It's also a very good idea to go beyond the first page of search results when using commercial search engines, since these tend to prioritize results that are popular or that have paid to appear early, neither of which necessarily make for credible or relevant sources. And just like any other source, we should maintain a critical stance when evaluating sources found online. Ruthlessly assessing any potential source's credibility and relevance to your topic will ultimately result in better sources and decreased research time.

I should also take a moment to point out one search engine in particular, Google Scholar. This is Google's search engine focused specifically on academic sources, and it can be found at scholar.google.com. Writers, especially those without easy access to an academic library shared database, can use this search engine to find the peer-reviewed sources that are almost always best for academic research essays. Google and other search engines have an advanced search option that gives researchers more control over the results of any search, allowing them to control how the search engine interprets their keywords, when results were posted, and even the web page results come from.

Now, let's take a look at the difference varying search terms can really make for the research process. Let's say I've been assigned an essay on the topic of the cubism movement in an art history class. It's not a subject I know much about yet, so I begin my search on Google, not Google Scholar or anything. When I enter the terms "cubism" and "art," I come up with a bunch of introductory information in the form of tertiary sources like Wikipedia and a few museums' websites, all of which seem to be providing me with the basic facts about the movement, which could be a good place to start for me, even if I don't actually find anything to use in my essay. There are also some sites that want to sell me posters.

Anyway, after having gained a little information on the movement from the tertiary sources, and having looked at some overpriced prints of Picasso and Cezanne, I've got a better handle on what exactly I'm looking for. To focus my search a little more, I decide to look up "analytical cubism," a form of the movement as I found out, and one "Juan Gris," one of the artists credited with sparking it. This time, I find fewer of the tertiary sources and more in the way of specific articles and websites, things like a magazine devoted to pipes and pipe smoking and the article they did on Juan Gris, who evidently liked to paint people with pipes.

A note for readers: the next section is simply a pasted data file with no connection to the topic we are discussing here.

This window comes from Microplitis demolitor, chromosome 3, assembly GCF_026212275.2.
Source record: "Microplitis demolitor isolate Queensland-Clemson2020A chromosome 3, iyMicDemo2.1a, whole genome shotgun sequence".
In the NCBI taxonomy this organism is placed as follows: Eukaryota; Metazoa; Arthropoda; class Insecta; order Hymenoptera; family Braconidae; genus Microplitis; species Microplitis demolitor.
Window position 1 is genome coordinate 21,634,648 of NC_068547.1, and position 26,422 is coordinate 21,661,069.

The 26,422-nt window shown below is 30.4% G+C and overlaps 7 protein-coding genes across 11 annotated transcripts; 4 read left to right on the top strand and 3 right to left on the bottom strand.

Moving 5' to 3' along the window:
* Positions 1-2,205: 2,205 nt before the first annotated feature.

There are also some more useful sources though, as, after scrolling down a ways, I found a few entries on a communal artists' sight. These seemed to be aimed towards an audience with more basic knowledge than me, but I personally consider this a good thing, because these articles, two of them in particular, are doing things like referring to other movements and artists and making assumptions about their reader's interests and perspectives. So I know I found an established discourse community, and that makes it more likely that these sources are credible. After all, they're written for people who understand the topic already, so the chances are lower that they'd be completely inaccurate.

In order to find sources that are more focused on the art itself, that is, on how the Cubists like Gris actually made their art, I chose to do one more search, this time using the terms "cubism" and "human figure," since that's what I think I'm most interested in, the way cubist artists break people up into their component shapes and portray them in a kind of fractured way. As will happen in many searches, I got mixed results.

The first interesting site, that is the first I found that wasn't obviously a tertiary source or an irrelevant for-profit website trying to sell me something, turned out to be a disappointment. At first, it seemed like it was geared towards exactly what I wanted. But when I really started reading it, I slowly realized that the writer was using the site as a way to promote some strange, oddly-phrased points about what does and does not comprise real art, but no evidence or support, of course. Obviously, I decided not to consider this a credible source.

I did find, however, another source, an e-book about the French reception of the Cubism movement which used citations and references to other writers' work to make an argument about how Cubism spread among artists, if not necessarily through imitation, but through inspiring artists outside the movement to reconsider some of their assumptions about perspective and form. It seems like it could be a very useful source for me, and the thing is, I wouldn't have found it if I hadn't been willing to use multiple searches and search terms, varying what I was looking for so I could vary what I found.

What did we learn today? We learned a lot, all about how to find sources for a research paper, from the different types of sources to places to look, libraries, online catalogues and databases, and search engines. We covered it all. And then we looked at an example search so we could see what using a varied open-ended search can yield. I'm Gavin McCall. Thanks for joining me.